Reyburn organized the Union Trust Company in the 1890s, and headed it until leaving for New York City in 1914 (Union Trust was the forerunner of Union National Bank).  Two extraordinarily long obituaries covered his early life and long career:  “Samuel W. Reyburn, 90, Dies at Home in Florida,” Arkansas Gazette, June 8, 1962, p. B1; “Reyburn Dies in Sarasota,” Arkansas Democrat, June 7, 1962, pp. 1-2.  Arkansas Gazette, The Book of Arkansas (Little Rock:  The Arkansas Gazette, 1913), 45, included a sharp, but rather stern photograph (a captain-of-industry pose); the brief caption noted Reyburn was “one of the owners and promoters of the Arkansas Diamond Company in Pike County.”  “Arkansans Have Amazed New York,” a long Chicago Tribune-New York Times Special to the Arkansas Gazette, November 22, 1927, p. 1, added perspective to that phase of Reyburn’s career, and offered insight into his personality.  Who Was Who, IV (Chicago:  Von Hoffman Press, 1968), 787, also reflected his prominence. 

    Stifft’s life, including real-estate development and his relation to Albert Cohen, was summarized in “Charles S. Stifft Called by Death,” Arkansas Gazette, August 27, 1926, p. 10 (the Gazette had carried a brief notice of the funeral on August 26, p. 14; Moorehead Wright, an old friend, was an honorary pallbearer).  Lucy Marion Reaves, “Glimpses of Yesterday,” Arkansas Gazette, February 5, 1939, clipping, Butler Center, Little Rock Central Library, focused on Stifft’s family and personal life, including the relation to Cohn; Reaves ended with a long paragraph on the “Arkansas Diamond Mining Company.”  A sharp photograph appeared in The Book of Arkansas , 25; the biographical caption listed “president, C. S. Stifft Realty Company” among his positions, along with “vice president, Arkansas Diamond Mining Company”.  Carolyn G. LeMaster, A Corner of the Tapestry:  A History of the Jewish Experience in Arkansas, 1820s-1990s (Feyetteville: The University of Arkansas Press, 1994), 65, 70, 78, 121, 133-134, 204, 388, adds a few details.

    Some of Reyburn and Stifft’s activities in Little Rock also are mentloned in Sandra Taylor Smith and Anne Wagner Speed, Little Rock’s Capitol View Neighborhood Historic District (Little Rock:  Arkansas Historic Preservation Program), 8-9, online at:

    Albert D. Cohn, Stifft’s son-in-law, was trained as a civil engineer, but had to help tend to the family business, the M. M. Cohn Company, when his older brother died.  Although he seldom received publicity as a founding member of Reyburn’s group, or as secretary of the companies they organized after 1906, he clearly lent stability to the operation.  Illness led to his death in 1926 at age fifty-two, three years after he succeeded his father as president of the company.  He died in Baltimore; Sam Reyburn accompanied the body back to Little Rock for burial.  At the time, Reyburn and associates were preparing to exit their mining venture in Pike County (infra, “Inactivity and Change of Leadership).  “Albert D. Cohn is Dead in Maryland,” Arkansas Gazette, July 14, 1926, p. 1, is long and detailed (LeMaster, Tapestry, 115-116, included a few details from the obituary).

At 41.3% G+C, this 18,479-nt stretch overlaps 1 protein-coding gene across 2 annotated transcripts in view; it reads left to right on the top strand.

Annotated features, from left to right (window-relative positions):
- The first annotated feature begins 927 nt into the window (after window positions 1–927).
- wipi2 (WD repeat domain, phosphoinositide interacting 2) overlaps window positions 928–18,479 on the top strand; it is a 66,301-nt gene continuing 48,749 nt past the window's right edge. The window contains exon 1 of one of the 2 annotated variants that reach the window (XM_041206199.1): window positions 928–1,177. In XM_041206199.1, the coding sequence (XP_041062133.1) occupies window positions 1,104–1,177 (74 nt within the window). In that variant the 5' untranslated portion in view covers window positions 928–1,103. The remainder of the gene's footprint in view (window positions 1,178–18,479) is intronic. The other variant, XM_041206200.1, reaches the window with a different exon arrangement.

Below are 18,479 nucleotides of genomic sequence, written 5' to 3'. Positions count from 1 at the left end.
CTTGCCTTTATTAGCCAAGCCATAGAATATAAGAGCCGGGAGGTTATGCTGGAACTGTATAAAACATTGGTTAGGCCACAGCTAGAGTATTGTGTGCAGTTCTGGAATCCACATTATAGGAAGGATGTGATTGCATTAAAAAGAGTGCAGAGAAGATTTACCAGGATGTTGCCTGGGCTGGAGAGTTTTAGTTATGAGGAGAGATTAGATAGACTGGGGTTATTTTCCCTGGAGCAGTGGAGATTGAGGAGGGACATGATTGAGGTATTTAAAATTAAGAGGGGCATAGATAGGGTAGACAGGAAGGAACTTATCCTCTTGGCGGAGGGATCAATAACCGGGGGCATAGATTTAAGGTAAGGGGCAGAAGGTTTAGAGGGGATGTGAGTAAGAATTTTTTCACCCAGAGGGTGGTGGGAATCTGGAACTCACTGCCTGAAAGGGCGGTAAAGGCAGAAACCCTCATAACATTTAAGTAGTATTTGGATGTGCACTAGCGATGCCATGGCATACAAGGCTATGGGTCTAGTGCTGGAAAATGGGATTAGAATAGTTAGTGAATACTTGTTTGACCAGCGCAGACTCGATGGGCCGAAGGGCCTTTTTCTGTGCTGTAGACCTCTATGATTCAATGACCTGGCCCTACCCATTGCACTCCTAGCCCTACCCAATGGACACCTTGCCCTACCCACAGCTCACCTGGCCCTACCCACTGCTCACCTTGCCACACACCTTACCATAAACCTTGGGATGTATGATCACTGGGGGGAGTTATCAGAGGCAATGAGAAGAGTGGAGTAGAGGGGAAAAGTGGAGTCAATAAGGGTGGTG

[5] John Creasy (Johnny) Peay, a year younger than Reyburn, appeared often in the records of the early decades, both the literature and several captioned photographs in the Crater archive (e.g., VIII., 23.14, a good group shot; 23.68, a close-up of “Johnie Peay” and Lee Wagner; and 23.75).  As Reyburn, he evidently had an easy-going personality, and got along with others in the diamond field, including the Millars (e.g., citations infra, and the Millars’ correspondence, passim, discussing visits with Peay at times).  He was active in the diamond field into the early 1930s, and died October 15, 1935, at age sixty-two (“Obituary–John C. Peay,” Arkansas Gazette, October 16, 1935, p. 10).  He was buried in Mount Holly Cemetery, Little Rock.  For some of the linkage between the Peays and the Reyburns, see Sybil F. Crawford and Mary Fletcher Worthen, compilers, Mount Holly Cemetery Burial Index, 1843-1993 (Little Rock:  August House, 1993), 181-183, 196-197.


[6] Some sources referred to Pinnix as a partner, but the deed records and other documents fail to reflect that.  Although he had a stake in the venture, including stock taken in lieu of cash for some services, he was the group’s local agent and lawyer, helping secure numerous properties and handling deeds and payments.  For an early reference to partnership:  Fuller, Report to Loree, in “Reports and Information,” 14.  Cf. Samuel W. Reyburn and Stanley H. Zimmerman, “Diamonds in Arkansas,“ 983:  after evaluating Huddleston’s property, Stifft “associated with himself A.D. Cohn, a merchant; Samuel W. Reyburn, a banker, . . . and J.C. Pinnix, a lawyer of Murfreesboro, Ark.”   Fuller, et al., “Historical Summary of Arkansas Diamond Corp.,” in “Reports and Information,” 1, merely said Stifft, Cohn, Reyburn “and J. C. Pinnix, of Murfreesboro, secured an option . . . and later organized the Arkansas Diamond Co.”  Similarly, Graham J. Mitchell, “Diamond Deposits in Arkansas,” Engineering and Mining Journal, 116 (August 18, 1923), 285, implied a partnership:  “An option was taken on the property by . . . [Reyburn, Stifft, Cohn] and J. C. Pinnix.”

    The Legal Directory 1900 for Lawyers, Merchants and all Business Men (Cincinnati, Ohio:  J. A. Graft & Co., 1900), 253-257, listed only Pinnix under Pike County.  The Directory is now online at:  http//


[7] The deed records indicate Reyburn had been involved in land transactions before 1906, as trustee for the optioning of sixteen tracts of land (initial option,Book D, 591, May 2, 1901) and as an officer of Union Trust Company, Little Rock, for a bond issue and a Quit Claim (E, 316; H, 292).